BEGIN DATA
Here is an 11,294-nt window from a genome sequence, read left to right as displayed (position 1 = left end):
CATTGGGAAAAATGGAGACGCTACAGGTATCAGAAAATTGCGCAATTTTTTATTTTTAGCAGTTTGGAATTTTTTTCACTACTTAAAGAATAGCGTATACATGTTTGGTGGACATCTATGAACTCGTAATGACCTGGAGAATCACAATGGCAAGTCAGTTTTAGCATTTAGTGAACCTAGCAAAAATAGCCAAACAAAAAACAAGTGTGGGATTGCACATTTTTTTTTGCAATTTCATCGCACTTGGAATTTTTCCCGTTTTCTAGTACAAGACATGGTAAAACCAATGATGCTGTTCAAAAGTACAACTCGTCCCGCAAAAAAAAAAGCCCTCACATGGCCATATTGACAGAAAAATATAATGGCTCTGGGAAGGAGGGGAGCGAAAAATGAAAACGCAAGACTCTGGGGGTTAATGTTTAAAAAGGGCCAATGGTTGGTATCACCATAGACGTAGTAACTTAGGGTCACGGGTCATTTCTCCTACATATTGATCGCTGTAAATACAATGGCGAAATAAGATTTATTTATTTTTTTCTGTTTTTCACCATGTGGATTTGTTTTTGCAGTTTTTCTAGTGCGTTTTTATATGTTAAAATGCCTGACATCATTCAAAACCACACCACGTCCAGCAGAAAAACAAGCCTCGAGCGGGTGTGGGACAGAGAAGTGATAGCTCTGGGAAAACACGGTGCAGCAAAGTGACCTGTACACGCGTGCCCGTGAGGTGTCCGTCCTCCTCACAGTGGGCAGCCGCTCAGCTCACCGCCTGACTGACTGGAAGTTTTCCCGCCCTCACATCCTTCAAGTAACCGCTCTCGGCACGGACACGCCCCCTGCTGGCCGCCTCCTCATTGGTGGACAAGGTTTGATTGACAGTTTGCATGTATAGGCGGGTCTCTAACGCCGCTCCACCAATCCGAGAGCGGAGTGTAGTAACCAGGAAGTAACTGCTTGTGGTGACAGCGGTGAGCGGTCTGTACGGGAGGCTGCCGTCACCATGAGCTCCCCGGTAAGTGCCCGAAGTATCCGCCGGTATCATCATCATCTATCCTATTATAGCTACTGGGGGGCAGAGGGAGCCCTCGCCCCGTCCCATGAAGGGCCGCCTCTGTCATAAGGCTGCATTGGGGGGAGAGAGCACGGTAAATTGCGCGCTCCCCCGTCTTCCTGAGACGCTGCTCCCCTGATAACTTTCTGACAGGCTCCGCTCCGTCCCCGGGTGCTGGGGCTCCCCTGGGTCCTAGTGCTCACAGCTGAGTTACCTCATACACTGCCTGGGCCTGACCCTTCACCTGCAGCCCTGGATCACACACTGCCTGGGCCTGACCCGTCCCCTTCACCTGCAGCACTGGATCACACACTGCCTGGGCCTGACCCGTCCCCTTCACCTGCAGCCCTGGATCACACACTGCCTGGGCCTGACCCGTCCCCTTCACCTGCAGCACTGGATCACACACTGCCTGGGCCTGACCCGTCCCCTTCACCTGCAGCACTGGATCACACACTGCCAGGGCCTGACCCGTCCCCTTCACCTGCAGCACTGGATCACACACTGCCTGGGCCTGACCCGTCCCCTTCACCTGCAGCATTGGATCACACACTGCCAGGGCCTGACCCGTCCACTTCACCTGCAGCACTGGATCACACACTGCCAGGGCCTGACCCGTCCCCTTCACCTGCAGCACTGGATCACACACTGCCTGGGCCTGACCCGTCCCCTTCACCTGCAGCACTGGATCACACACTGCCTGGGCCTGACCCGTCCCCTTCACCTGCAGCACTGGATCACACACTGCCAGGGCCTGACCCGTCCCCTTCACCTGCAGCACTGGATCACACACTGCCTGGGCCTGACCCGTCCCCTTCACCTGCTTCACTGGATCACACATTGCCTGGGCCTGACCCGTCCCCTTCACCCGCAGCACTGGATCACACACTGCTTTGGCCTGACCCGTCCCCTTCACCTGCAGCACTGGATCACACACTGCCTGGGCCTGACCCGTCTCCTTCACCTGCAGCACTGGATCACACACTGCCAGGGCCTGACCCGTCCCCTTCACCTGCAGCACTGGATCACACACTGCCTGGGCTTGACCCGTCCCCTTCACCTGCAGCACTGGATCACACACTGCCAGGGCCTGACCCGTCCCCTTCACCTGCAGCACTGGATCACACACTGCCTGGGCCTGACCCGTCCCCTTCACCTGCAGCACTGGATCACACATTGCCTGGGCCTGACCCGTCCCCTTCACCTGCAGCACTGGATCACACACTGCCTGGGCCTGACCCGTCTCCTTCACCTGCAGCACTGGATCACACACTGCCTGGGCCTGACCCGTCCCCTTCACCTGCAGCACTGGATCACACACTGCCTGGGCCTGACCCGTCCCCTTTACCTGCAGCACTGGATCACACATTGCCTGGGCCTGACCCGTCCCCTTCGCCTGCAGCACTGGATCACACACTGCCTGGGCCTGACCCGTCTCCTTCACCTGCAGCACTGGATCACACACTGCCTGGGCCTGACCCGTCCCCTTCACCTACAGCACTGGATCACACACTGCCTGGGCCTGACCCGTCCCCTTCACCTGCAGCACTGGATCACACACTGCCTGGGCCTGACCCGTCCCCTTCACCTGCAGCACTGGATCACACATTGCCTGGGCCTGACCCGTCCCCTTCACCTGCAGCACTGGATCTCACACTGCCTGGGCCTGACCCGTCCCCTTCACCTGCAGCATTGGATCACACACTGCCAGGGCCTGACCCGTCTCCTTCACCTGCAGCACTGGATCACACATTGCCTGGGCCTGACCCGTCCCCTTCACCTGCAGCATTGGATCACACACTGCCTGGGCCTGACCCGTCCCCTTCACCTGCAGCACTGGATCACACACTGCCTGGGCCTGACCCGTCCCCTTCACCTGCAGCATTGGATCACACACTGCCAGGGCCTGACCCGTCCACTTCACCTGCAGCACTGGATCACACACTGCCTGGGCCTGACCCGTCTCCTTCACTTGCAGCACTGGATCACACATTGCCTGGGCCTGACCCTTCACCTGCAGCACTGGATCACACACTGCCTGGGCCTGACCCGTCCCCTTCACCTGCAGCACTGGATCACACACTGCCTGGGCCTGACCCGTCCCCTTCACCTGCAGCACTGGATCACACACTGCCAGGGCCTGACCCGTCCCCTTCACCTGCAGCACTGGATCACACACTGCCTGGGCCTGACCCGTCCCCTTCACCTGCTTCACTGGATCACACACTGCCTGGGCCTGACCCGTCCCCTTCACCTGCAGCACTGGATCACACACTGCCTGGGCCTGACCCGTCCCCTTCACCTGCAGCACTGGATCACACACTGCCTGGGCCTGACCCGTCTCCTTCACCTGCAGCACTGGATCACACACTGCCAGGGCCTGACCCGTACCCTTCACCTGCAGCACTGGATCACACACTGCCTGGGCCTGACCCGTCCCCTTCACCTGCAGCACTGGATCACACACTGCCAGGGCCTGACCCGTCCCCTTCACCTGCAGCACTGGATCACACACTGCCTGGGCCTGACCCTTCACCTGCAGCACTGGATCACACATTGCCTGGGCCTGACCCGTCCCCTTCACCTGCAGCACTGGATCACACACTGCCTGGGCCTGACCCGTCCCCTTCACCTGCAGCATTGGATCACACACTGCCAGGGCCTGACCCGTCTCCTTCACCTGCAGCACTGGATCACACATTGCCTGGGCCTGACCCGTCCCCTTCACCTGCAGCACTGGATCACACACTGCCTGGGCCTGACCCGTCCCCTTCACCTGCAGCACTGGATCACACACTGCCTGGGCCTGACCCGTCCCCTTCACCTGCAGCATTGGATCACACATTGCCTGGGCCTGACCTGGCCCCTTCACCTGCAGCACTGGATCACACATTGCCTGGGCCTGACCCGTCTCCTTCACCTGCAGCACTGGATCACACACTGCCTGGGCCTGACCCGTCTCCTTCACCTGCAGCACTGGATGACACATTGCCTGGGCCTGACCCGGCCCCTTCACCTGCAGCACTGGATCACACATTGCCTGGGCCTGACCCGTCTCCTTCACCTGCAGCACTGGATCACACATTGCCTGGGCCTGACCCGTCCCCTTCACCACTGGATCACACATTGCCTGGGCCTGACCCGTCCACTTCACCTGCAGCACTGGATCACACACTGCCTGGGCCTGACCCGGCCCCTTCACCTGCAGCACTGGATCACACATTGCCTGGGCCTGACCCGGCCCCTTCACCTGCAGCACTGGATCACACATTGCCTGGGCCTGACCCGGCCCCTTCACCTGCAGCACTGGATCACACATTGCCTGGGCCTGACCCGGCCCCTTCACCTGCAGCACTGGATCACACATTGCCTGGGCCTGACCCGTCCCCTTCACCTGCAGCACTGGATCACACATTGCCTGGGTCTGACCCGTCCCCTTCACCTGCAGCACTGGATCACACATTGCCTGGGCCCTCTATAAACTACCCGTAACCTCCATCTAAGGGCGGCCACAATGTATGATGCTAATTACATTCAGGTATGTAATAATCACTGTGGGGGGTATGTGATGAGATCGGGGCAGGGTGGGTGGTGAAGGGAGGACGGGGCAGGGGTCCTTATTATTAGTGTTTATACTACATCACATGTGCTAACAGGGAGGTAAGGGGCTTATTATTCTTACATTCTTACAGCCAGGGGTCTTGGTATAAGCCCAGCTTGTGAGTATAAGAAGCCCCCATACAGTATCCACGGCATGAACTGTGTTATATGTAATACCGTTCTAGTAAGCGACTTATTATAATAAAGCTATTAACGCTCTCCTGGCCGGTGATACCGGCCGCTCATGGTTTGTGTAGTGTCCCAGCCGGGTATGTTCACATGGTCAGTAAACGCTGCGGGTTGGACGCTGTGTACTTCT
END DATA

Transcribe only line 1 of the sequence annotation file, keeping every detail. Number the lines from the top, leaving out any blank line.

Here is an 11,294-nt window from a genome sequence, read left to right as displayed (position 1 = left end):